The city of the Taj is far ahead of Delhi, Kanpur or Nainital in terms of the level of black carbon in the atmosphere, one of the factors responsible for giving a yellow tinge to the 17th century white marble monument. A study by Dayalbagh Technical Institute with the help of satellite data has revealed that the level of black carbon is far higher than in the national capital and Kanpur. Even the levels of suspended particulate matter and particulate matter are very high in the city as compared to permissible limits.
Moreover, the survey has found that even the radiative forcing (the difference of radiation absorbed by the earth and that sent back into space) is on the higher side as compared to Delhi or Kanpur. Assistant professor Ranjeet Kumar, principal investigator in the study, said that in Agra heat absorption is more due to pollutants.
“There are two types of components present in the environment. One reduces global warming, while the other increases it. In Agra, the latter’s composition is quite high. The presence of sulphate aerosol, which has a cooling effect, is very low in Agra. It is less than two microgram per cubic metre,” Kumar said. He added that there is no fixed permissible limit for black carbon like other pollutants, as studies are still going on, but the figures suggest that the level of pollution in the city is very high.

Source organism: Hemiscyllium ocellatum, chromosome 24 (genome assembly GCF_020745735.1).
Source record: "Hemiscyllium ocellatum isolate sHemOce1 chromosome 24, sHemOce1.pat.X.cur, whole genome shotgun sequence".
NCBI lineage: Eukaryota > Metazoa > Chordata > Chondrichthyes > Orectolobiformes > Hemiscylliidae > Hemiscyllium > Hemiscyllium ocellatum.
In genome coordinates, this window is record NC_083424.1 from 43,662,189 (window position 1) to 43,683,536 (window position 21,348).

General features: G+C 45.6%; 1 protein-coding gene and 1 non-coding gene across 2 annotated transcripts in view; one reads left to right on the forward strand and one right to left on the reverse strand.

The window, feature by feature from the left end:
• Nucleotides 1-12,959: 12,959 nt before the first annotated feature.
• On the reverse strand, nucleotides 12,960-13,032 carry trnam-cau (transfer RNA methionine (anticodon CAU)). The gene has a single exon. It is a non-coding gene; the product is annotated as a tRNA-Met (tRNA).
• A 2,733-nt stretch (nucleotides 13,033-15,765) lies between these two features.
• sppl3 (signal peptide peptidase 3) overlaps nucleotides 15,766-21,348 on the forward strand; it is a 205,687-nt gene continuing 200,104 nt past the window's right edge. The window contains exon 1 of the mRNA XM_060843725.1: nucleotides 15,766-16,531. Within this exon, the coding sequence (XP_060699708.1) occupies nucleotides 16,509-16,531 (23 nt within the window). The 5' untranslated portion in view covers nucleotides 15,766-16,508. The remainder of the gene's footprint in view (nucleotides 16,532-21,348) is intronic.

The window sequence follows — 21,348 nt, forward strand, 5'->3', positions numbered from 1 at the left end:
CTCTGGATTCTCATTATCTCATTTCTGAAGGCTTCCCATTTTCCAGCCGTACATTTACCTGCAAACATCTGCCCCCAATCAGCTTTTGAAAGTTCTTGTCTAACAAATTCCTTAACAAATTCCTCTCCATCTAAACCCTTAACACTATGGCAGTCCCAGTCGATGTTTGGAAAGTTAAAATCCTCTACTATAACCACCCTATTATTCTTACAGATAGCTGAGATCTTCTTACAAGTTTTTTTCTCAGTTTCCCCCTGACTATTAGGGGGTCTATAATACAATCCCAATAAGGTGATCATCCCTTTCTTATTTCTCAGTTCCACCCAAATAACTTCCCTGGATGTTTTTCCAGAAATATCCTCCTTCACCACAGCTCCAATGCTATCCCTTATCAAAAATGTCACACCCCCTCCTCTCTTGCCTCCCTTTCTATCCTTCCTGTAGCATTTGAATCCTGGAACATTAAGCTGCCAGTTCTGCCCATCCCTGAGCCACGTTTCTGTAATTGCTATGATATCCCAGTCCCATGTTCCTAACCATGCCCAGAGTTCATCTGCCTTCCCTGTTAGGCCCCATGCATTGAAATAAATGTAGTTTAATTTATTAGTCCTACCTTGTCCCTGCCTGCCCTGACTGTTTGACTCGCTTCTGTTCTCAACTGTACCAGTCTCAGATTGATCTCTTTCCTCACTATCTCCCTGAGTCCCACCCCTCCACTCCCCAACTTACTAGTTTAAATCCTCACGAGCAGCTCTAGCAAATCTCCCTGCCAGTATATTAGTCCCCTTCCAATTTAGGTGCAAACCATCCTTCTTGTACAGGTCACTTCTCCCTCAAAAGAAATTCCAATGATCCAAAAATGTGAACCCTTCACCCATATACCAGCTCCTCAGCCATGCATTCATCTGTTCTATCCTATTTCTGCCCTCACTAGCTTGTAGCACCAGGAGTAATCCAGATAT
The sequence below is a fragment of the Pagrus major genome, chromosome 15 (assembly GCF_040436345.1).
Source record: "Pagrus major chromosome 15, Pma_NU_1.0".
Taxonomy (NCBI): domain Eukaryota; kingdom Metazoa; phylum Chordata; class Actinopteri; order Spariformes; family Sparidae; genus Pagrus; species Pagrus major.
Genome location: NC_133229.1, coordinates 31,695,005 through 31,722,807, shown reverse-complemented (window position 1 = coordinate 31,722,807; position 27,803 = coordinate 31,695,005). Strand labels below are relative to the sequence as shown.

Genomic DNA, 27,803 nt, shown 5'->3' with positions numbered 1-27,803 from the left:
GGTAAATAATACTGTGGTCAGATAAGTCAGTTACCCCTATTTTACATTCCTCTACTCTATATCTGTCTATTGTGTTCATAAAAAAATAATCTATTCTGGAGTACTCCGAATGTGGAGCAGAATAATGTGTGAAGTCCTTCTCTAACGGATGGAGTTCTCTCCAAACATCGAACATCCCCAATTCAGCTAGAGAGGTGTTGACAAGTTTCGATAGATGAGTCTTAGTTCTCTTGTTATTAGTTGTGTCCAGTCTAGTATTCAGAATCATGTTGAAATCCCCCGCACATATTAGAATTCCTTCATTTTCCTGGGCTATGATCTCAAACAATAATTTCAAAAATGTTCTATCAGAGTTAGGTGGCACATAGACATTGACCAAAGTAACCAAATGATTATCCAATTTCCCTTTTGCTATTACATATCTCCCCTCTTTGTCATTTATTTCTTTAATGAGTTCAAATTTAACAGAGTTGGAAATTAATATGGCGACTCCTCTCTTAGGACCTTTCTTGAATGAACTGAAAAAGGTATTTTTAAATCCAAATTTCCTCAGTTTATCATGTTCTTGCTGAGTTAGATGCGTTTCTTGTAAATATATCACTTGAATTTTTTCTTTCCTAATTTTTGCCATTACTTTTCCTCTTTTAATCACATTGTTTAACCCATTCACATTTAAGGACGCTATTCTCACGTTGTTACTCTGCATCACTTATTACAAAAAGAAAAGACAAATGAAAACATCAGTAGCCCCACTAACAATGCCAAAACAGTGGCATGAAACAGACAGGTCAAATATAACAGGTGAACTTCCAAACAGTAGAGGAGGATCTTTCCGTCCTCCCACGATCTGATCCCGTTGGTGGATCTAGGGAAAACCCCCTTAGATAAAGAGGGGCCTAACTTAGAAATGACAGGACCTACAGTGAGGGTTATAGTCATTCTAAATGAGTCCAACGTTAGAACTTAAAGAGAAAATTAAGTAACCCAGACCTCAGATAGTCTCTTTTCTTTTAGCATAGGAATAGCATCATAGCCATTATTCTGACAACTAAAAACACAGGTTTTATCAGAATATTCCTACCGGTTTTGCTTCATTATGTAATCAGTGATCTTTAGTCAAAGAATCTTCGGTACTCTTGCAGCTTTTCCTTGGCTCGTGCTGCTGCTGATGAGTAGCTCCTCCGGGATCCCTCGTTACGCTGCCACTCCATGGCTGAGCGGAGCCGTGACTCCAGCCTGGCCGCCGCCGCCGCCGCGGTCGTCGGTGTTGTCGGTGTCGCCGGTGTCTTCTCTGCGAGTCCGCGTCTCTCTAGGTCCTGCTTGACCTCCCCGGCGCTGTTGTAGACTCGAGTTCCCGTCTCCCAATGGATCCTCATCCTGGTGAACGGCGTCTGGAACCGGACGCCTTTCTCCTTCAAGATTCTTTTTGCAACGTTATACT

The study is being funded by the Indian Space Research Organization (ISRO). For this, equipment like multi-wavelength radiometer for measuring radiation and aethalometer for measuring levels of black carbon are installed and pollutant levels were recorded between 2013 and 2015. “These are the preliminary data, as the project will continue for the next three years,” Kumar added.
Notably, a joint study to look into factors behind the discolouration of the Taj Mahal by the Indian Institute of Technology (IIT), Kanpur, Georgia Institute of Technology, Atlanta, USA, Archaeological Survey of India (ASI) and University of Wisconsin at Madison, USA, last year had revealed that carbonaceous particles (black carbon and brown carbon) and dust on marble surfaces are mainly behind the discolouration of the white marble surface. Percentage-wise, 59% discoloration is due to dust, 38% from brown carbon and 3% from black carbon, the Indo-US study reported.
(Published in The Times of India, November 20, 2015/Contributed by SPHEEHA Associate Member – Ranjeet Kumar Sinha)